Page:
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Going car-free is saving me more than $2,000 per year

Going car-free is saving me more than $2,000 per year

It’s now been one year since I ditched my car, and it turns out that I’m happier, healthier and wealthier.

After scrolling through my bank records and credit card statements, I found out that in my final year of car ownership, I spent $2,566 on my Daewoo Kalos. That included everything related to running the vehicle – insurance, registration, maintenance, petrol, tolls, parking and roadside assistance.

That seems like a low figure, right? Well, that was part of the reason why I decided to go car-free. I was barely using my Kalos, which is what happens when you don’t have children to chauffeur around, don’t drive to work, don’t go out much and live close to public transport.

7 running costs for car owners

  • Insurance
  • Registration
  • Maintenance
  • Petrol
  • Tolls
  • Parking
  • Roadside assistance

I now spend less money on transport…

In the year since I sold my car, I’ve spent $1,030 on getting out and about, which covers taxis, Ubers and public transport.

Does that figure also seem low? Well, I have a guilty secret to confess. I live four kilometres from my parents, so sometimes I’ll walk over to their place and borrow their car.

Another reason I’ve spent only $1,030 is because I do a lot of walking. I walk to work. I walk to the supermarket. I sometimes even walk to the city, which is six kilometres away.

7 health benefits of walking

  • Improved fitness
  • Stronger bones
  • Reduced body fat
  • Better circulation
  • Lower cholesterol
  • Lower blood pressure
  • Lower risk of heart disease

…and I also make money on transport

These days, I don’t just spend money on transport – I also make money on transport.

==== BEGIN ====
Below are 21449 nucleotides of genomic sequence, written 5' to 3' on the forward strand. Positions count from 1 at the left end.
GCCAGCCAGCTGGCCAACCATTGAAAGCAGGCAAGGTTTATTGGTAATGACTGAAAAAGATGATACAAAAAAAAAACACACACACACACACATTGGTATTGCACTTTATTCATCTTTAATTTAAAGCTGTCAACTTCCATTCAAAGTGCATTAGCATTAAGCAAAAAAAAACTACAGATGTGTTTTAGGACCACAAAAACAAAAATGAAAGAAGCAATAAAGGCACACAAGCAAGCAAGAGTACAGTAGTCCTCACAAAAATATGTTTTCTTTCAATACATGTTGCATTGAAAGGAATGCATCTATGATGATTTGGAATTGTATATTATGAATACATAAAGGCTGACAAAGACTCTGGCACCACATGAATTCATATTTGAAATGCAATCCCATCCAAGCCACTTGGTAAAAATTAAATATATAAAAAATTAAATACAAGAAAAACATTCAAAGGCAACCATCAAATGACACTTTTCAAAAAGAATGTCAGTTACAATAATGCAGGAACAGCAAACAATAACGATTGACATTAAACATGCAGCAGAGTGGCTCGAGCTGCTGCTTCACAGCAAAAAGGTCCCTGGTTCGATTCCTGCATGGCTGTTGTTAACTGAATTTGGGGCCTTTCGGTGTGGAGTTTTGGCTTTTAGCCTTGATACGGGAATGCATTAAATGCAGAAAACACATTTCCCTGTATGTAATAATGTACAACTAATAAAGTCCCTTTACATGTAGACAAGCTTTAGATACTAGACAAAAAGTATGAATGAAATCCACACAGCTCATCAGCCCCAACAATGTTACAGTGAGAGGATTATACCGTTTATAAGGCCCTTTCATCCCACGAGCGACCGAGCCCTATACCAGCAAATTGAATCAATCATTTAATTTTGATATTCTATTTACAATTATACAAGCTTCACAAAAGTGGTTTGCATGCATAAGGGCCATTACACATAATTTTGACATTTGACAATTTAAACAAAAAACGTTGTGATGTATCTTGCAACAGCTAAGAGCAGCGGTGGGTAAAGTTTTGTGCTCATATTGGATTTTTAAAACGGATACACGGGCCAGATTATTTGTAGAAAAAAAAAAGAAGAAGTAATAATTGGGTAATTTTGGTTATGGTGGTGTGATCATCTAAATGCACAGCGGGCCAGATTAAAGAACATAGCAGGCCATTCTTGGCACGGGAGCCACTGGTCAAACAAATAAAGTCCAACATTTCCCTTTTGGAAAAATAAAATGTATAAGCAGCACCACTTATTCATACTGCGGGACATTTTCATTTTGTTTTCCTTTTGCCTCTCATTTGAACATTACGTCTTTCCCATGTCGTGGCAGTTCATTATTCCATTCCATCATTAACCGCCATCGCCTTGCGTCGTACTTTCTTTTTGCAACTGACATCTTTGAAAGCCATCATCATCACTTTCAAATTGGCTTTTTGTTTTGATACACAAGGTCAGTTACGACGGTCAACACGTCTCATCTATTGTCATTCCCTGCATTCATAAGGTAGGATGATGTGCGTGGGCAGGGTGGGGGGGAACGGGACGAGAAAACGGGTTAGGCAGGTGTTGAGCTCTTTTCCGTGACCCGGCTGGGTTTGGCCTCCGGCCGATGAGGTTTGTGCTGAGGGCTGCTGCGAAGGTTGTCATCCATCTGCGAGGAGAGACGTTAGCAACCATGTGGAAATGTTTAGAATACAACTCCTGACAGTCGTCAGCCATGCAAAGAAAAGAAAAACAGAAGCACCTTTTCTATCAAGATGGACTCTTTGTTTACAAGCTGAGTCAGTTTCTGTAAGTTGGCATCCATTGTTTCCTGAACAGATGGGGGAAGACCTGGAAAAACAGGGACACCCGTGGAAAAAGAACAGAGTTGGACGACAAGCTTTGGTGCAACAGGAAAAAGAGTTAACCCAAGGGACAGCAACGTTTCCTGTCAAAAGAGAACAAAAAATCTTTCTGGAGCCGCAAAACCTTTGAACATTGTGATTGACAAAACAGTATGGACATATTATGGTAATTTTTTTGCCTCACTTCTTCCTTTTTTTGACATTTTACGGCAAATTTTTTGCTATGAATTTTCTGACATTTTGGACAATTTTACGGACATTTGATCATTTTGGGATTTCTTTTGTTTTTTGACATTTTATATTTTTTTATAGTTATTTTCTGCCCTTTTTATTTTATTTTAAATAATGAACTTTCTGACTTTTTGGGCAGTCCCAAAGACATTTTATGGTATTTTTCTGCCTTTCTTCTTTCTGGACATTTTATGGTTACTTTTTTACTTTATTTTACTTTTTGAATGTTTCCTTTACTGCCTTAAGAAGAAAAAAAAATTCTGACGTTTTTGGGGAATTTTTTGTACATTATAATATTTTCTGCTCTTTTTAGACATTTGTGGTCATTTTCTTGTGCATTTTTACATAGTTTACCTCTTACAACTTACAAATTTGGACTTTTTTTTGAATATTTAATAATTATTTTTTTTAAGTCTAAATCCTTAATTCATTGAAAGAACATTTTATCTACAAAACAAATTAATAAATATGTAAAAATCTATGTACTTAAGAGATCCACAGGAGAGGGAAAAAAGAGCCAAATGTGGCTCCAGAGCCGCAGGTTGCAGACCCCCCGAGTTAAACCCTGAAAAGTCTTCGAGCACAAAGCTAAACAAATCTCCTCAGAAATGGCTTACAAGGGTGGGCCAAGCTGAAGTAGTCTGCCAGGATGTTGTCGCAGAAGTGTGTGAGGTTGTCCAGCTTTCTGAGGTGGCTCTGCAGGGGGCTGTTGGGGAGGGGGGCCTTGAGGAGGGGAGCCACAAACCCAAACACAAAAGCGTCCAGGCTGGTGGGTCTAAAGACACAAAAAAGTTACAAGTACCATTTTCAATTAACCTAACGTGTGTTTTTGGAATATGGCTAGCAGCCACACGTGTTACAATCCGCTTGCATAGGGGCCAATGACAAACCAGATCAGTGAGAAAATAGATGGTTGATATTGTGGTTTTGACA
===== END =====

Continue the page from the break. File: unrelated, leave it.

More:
Now that I no longer need my secure parking space, I’m able to rent it out, via Parkhound, for $170 per month.

I’ve earned $780 during the past year. I wish it was more, but tenants have come and gone (I’m now on to my third), so the spot has lain empty for about half the year. If the trend continues, I’ll probably reduce the rent.

My hope is to earn more from my parking space than I spend on taxis, Ubers and public transport.

Old costNew cost (expenses minus income)Difference
$2,566$250 ($1,030 – $780)$2,316

I’m less mobile, but I’m also less stressed

Saving money hasn’t been the only benefit of ditching my car.

I’ve also eliminated the stress that comes with car ownership – taking it to the mechanic, paying for insurance, hoping it doesn’t get damaged or stolen.

Another benefit is that I now walk more, which means I get more exercise and listen to more podcasts.

Of course, there are negatives. I’m less mobile. I can’t do road trips (unless I hire a car). I have to walk to the supermarket even when it’s raining.

The pros, though, outweigh the cons.

Positives of being car-freeNegatives of being car-free
Hello savingsGoodbye mobility
Hello exerciseGoodbye road trips
Goodbye stressHello rain

Living a car-free life isn’t for everyone

So, does that mean I’d advise other people to go car-free?


It works for me, but it wouldn’t work for most people.

You probably need a car if you:

  • Have children
  • Drive to work
  • Don’t have good public transport options
  • Have friends and family scattered throughout your city
  • Take regular road trips

However, if you’re in the minority who don’t tick any of those five boxes, it makes sense to at least consider selling your car.

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This article was reviewed by Personal Finance Editor Mark Bristow before it was published as part of RateCity's Fact Check process.



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